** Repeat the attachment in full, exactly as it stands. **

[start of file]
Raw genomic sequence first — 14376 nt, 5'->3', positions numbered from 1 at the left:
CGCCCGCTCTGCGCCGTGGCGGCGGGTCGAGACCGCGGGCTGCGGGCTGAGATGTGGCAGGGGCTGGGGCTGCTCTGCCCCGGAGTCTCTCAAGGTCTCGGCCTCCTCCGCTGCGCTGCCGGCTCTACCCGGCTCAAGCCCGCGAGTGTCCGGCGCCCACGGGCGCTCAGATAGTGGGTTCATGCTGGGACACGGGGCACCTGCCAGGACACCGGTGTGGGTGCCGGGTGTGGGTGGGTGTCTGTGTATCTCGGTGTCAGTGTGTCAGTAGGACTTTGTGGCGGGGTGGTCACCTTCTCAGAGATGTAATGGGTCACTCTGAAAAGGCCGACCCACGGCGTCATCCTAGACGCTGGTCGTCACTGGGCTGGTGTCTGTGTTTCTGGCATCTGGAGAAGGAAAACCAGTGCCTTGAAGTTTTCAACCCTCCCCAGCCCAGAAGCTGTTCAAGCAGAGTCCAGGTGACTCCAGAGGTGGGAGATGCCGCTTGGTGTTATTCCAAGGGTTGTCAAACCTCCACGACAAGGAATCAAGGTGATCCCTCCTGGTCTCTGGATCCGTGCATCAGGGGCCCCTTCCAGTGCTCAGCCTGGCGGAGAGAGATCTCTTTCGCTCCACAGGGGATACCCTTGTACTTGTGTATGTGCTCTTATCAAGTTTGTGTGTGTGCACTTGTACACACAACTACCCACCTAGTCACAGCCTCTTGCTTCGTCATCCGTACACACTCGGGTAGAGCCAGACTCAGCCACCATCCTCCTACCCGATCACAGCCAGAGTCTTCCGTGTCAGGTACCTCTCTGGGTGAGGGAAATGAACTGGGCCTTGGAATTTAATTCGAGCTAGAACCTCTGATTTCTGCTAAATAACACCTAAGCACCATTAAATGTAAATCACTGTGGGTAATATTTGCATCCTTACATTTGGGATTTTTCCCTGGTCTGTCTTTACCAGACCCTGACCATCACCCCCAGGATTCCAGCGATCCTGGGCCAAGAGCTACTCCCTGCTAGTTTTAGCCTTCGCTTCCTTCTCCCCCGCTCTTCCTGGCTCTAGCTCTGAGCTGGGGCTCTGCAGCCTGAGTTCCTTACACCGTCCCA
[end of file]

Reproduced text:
Raw genomic sequence first — 14376 nt, 5'->3', positions numbered from 1 at the left:
CGCCCGCTCTGCGCCGTGGCGGCGGGTCGAGACCGCGGGCTGCGGGCTGAGATGTGGCAGGGGCTGGGGCTGCTCTGCCCCGGAGTCTCTCAAGGTCTCGGCCTCCTCCGCTGCGCTGCCGGCTCTACCCGGCTCAAGCCCGCGAGTGTCCGGCGCCCACGGGCGCTCAGATAGTGGGTTCATGCTGGGACACGGGGCACCTGCCAGGACACCGGTGTGGGTGCCGGGTGTGGGTGGGTGTCTGTGTATCTCGGTGTCAGTGTGTCAGTAGGACTTTGTGGCGGGGTGGTCACCTTCTCAGAGATGTAATGGGTCACTCTGAAAAGGCCGACCCACGGCGTCATCCTAGACGCTGGTCGTCACTGGGCTGGTGTCTGTGTTTCTGGCATCTGGAGAAGGAAAACCAGTGCCTTGAAGTTTTCAACCCTCCCCAGCCCAGAAGCTGTTCAAGCAGAGTCCAGGTGACTCCAGAGGTGGGAGATGCCGCTTGGTGTTATTCCAAGGGTTGTCAAACCTCCACGACAAGGAATCAAGGTGATCCCTCCTGGTCTCTGGATCCGTGCATCAGGGGCCCCTTCCAGTGCTCAGCCTGGCGGAGAGAGATCTCTTTCGCTCCACAGGGGATACCCTTGTACTTGTGTATGTGCTCTTATCAAGTTTGTGTGTGTGCACTTGTACACACAACTACCCACCTAGTCACAGCCTCTTGCTTCGTCATCCGTACACACTCGGGTAGAGCCAGACTCAGCCACCATCCTCCTACCCGATCACAGCCAGAGTCTTCCGTGTCAGGTACCTCTCTGGGTGAGGGAAATGAACTGGGCCTTGGAATTTAATTCGAGCTAGAACCTCTGATTTCTGCTAAATAACACCTAAGCACCATTAAATGTAAATCACTGTGGGTAATATTTGCATCCTTACATTTGGGATTTTTCCCTGGTCTGTCTTTACCAGACCCTGACCATCACCCCCAGGATTCCAGCGATCCTGGGCCAAGAGCTACTCCCTGCTAGTTTTAGCCTTCGCTTCCTTCTCCCCCGCTCTTCCTGGCTCTAGCTCTGAGCTGGGGCTCTGCAGCCTGAGTTCCTTACACCGTCCCA